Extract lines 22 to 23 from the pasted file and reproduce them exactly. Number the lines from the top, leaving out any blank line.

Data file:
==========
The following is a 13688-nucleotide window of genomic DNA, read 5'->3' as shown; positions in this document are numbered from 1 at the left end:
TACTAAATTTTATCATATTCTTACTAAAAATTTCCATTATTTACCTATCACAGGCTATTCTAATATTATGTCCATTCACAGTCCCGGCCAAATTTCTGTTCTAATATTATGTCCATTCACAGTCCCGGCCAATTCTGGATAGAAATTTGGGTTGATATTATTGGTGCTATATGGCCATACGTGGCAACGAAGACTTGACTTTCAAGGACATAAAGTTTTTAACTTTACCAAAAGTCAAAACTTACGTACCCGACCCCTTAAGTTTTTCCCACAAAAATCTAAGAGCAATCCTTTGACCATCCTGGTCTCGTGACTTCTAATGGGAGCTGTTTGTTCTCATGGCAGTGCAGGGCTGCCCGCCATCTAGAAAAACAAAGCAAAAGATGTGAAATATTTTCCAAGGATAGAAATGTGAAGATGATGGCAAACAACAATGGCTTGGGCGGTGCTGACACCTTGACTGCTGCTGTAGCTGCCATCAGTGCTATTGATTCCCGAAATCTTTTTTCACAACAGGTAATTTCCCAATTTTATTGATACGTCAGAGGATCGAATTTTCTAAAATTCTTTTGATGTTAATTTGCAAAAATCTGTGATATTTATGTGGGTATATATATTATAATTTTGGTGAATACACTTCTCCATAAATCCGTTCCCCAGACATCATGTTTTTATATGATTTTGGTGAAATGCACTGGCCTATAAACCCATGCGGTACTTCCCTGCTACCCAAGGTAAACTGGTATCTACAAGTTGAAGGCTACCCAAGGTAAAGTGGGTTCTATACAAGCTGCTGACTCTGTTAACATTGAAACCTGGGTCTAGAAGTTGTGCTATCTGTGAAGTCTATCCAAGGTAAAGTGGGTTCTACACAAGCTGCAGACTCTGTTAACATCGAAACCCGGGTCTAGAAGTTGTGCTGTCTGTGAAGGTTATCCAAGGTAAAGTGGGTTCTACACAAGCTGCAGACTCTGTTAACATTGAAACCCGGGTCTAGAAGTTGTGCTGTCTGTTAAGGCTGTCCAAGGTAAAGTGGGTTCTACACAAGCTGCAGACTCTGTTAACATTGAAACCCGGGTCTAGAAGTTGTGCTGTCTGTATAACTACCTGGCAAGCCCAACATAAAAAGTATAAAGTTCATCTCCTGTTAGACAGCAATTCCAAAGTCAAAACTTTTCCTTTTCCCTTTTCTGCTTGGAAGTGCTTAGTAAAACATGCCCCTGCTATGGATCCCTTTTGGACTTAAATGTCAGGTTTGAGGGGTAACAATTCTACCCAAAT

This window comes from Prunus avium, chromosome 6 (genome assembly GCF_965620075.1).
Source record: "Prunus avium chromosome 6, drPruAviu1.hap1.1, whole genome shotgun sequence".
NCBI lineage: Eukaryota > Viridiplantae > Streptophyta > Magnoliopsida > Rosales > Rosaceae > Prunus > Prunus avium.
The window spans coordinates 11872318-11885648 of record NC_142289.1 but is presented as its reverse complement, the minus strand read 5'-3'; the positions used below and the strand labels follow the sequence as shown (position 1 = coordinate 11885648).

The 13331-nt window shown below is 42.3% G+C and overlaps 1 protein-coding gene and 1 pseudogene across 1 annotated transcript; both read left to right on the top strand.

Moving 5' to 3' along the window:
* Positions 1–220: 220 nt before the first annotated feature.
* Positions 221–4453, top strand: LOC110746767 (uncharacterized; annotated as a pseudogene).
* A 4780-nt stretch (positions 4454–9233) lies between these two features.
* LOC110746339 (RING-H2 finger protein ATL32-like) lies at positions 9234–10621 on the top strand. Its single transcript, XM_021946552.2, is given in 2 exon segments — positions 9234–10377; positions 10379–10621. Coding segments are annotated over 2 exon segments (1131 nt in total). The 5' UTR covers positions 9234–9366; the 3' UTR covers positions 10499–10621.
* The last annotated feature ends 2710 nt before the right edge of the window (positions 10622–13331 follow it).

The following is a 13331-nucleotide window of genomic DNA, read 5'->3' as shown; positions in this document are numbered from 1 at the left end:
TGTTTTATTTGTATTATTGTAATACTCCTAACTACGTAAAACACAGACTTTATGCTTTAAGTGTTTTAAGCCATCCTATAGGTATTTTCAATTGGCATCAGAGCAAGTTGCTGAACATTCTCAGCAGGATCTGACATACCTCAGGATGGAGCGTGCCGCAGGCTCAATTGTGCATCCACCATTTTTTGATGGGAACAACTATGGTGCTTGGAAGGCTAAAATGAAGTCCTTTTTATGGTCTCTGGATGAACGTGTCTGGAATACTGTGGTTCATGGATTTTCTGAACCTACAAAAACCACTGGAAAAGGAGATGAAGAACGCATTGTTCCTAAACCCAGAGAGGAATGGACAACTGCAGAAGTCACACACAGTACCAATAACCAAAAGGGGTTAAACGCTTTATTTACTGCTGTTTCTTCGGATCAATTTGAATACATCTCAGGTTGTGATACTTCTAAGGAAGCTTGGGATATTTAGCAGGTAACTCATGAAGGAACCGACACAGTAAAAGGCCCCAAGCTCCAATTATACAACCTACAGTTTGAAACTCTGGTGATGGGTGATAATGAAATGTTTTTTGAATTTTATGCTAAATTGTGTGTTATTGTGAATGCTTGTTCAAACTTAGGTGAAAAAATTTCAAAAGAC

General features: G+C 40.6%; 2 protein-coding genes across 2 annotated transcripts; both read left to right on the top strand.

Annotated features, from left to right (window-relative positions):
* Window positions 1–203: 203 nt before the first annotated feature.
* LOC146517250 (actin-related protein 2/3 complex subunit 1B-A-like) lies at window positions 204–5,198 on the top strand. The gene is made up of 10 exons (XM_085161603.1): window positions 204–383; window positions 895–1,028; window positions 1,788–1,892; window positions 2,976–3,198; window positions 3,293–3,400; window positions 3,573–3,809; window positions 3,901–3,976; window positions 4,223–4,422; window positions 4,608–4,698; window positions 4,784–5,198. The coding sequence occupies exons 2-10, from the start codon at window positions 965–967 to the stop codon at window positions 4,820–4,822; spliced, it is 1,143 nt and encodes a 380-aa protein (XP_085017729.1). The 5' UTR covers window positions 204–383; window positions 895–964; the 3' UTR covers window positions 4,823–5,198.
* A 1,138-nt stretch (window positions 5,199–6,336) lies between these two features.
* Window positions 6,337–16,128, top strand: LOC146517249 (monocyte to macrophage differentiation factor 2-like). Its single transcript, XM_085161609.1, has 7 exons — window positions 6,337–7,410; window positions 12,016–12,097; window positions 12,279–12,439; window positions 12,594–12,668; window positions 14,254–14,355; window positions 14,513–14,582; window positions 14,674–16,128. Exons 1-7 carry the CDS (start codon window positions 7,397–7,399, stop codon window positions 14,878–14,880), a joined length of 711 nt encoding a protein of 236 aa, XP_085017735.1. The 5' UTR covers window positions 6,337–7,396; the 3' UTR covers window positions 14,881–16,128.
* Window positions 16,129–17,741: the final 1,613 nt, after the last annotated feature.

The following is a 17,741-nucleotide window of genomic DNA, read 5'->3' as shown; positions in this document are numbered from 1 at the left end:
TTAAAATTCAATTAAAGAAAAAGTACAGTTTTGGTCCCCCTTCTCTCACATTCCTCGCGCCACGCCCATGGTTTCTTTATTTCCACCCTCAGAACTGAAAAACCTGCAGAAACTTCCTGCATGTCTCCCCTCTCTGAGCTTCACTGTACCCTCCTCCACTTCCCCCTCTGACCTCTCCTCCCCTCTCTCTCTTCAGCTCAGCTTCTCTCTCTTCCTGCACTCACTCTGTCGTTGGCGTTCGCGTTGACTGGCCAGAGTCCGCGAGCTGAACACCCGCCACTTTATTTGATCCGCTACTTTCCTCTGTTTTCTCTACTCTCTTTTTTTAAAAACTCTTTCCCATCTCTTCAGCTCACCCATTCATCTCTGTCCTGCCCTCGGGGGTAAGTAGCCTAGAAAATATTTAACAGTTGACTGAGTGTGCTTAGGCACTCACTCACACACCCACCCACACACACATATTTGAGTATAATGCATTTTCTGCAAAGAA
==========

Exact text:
* Window positions 16,129–17,741: the final 1,613 nt, after the last annotated feature.

The following is a 17,741-nucleotide window of genomic DNA, read 5'->3' as shown; positions in this document are numbered from 1 at the left end: